11 Reasons Not to Blame Parents for Prodigal Children

11 Reasons Not to Blame Parents for Prodigal Children


It can be so easy for Christian parents to judge other parents when their kids stray from the faith. They don’t consider the pain and confusion that the parents are going through. If you are a friend or family member of a person who is struggling with a prodigal child, here are some ways to encourage them.

Let Them Know You Are Praying

Offer to meet with the parent or parents of the prodigal once or twice a week and pray with them. Knowing that other people are sharing the burden of prayer can be a relief to parents of prodigals. Assure them you will continue to pray each time the prodigal crosses your mind.

Let Them Know They Are Not Alone

Get together with your prodigal parent and listen to them. Let them talk it out, cry, scream, or do whatever they need to feel better.

That Their Child Coming to God Will Be a Process

Like the story of the prodigal son in the Bible, a child returning to God will take time. It’s a rarity for someone to wake up one day and decide to repent and return to the Lord in an instant. Most often, it can be a very gradual process. Let your prodigal parent know you understand this and are not expecting a grand display of repentance.

Let Them Know You Will Do Your Part

Sometimes, children have to hear things from someone other than their parents. Pray and ask God if it’s his will for you to reach out to the prodigal and connect. If so, ask God what the best way to connect is. This could be by taking them to lunch or calling them.

Let Them Know There Are Other Prodigals in the Church

When pastors teach about the prodigal son, they should bring it home and be honest about prodigals in their church. This doesn’t mean calling people out or naming names. However, parents of prodigals in the congregation will find comfort in knowing they are not alone and other church members are going through the same thing. Another idea would be to set up a group for prodigal parents to connect, share stories, and support each other.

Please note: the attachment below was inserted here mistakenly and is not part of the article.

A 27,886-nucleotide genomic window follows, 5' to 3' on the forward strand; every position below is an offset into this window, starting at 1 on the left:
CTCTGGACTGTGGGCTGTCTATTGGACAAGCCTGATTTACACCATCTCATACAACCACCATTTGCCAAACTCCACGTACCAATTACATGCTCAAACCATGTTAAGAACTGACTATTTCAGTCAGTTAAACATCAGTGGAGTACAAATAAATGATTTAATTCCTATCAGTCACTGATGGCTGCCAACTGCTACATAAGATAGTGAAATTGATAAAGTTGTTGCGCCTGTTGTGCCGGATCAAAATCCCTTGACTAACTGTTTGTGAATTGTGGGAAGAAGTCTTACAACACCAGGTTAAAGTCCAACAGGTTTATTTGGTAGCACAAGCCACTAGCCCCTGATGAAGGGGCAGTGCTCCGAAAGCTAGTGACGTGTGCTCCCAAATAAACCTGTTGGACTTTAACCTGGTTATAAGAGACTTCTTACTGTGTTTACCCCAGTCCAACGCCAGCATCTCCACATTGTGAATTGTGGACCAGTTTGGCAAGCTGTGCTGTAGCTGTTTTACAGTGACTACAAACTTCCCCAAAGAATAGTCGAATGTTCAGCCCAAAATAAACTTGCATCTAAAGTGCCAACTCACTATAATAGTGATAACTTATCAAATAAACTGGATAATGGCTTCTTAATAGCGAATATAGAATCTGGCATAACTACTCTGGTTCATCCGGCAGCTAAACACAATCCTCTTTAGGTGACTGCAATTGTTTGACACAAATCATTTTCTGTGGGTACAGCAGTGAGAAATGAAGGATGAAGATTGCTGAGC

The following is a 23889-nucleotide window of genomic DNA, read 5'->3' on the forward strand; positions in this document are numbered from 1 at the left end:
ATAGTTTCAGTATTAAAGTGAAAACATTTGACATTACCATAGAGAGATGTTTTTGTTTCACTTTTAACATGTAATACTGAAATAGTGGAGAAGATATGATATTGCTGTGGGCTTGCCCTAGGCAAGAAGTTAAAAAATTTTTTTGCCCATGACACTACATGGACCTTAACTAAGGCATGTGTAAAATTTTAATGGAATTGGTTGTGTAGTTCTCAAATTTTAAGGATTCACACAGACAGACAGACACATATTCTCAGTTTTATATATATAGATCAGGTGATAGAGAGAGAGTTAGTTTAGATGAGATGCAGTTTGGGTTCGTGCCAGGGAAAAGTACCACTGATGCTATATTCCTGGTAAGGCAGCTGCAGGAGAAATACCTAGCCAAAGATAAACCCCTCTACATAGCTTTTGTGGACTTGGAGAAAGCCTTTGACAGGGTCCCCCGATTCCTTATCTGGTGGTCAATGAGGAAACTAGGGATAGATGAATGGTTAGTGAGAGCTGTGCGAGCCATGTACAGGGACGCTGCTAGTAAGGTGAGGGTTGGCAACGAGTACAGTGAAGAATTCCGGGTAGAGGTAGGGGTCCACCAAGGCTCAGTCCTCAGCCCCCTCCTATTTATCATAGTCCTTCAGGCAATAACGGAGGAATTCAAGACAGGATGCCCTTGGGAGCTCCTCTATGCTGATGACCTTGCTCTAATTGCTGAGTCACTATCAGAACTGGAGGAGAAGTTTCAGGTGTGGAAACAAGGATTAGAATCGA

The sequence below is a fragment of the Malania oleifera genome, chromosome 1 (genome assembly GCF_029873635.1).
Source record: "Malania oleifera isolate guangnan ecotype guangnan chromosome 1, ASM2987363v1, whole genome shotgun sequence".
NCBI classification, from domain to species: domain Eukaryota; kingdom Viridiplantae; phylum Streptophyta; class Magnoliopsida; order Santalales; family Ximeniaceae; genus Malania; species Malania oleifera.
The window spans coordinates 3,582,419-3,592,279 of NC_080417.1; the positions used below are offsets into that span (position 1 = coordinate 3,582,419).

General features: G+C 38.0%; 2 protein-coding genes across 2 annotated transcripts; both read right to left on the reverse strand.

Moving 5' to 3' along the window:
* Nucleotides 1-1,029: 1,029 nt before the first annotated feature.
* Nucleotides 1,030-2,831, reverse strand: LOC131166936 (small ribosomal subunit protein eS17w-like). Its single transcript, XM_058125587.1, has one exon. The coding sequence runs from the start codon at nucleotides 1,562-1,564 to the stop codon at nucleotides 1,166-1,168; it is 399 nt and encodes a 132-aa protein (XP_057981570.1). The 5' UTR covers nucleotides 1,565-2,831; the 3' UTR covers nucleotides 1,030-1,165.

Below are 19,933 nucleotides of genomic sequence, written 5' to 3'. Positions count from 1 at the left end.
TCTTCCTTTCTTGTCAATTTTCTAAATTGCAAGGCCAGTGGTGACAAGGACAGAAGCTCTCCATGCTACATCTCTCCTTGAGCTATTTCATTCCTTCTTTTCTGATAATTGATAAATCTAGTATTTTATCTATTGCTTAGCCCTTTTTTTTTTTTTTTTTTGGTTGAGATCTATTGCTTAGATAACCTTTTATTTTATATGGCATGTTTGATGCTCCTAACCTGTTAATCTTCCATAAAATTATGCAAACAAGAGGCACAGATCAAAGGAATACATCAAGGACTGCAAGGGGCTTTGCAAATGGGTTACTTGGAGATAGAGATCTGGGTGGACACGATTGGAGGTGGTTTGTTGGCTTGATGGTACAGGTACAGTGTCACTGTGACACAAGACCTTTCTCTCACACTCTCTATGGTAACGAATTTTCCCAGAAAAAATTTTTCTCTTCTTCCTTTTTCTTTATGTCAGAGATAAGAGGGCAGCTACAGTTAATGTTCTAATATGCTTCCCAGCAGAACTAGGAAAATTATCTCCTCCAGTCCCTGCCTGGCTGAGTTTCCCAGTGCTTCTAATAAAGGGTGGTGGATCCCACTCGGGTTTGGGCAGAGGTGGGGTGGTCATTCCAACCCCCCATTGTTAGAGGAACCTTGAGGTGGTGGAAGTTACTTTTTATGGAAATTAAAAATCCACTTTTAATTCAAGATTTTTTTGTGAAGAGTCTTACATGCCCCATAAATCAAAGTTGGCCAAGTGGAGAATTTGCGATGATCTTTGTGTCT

The Parent’s Battle Plan: Warfare Strategies to Win Back Your Prodigals by Laine Lawson Craft

This book may be a good read for parents of prodigals. The author has three wayward children and offers hope and personal insight for broken-hearted parents. There is also a tried-and-true battle plan to help navigate this season.

Parents will learn how to handle the emotional difficulties of trusting, how to deal with a child’s self-destructive choices, how to pray boldly by God’s promises, etc. Although there is no guarantee a child will return, this book may be a helpful guide for parents to navigate this part of their lives.

Being a parent of a prodigal can be isolating, lonely, and heartbreaking, but it doesn’t have to be. Remember that you are not responsible for your child’s walk with God; their choices are not your fault. Instead, talk to God, pray, and reach out to others for the love and support you need. You are not alone. God sees you and hears you. Trust him with your child and for his will to be done.

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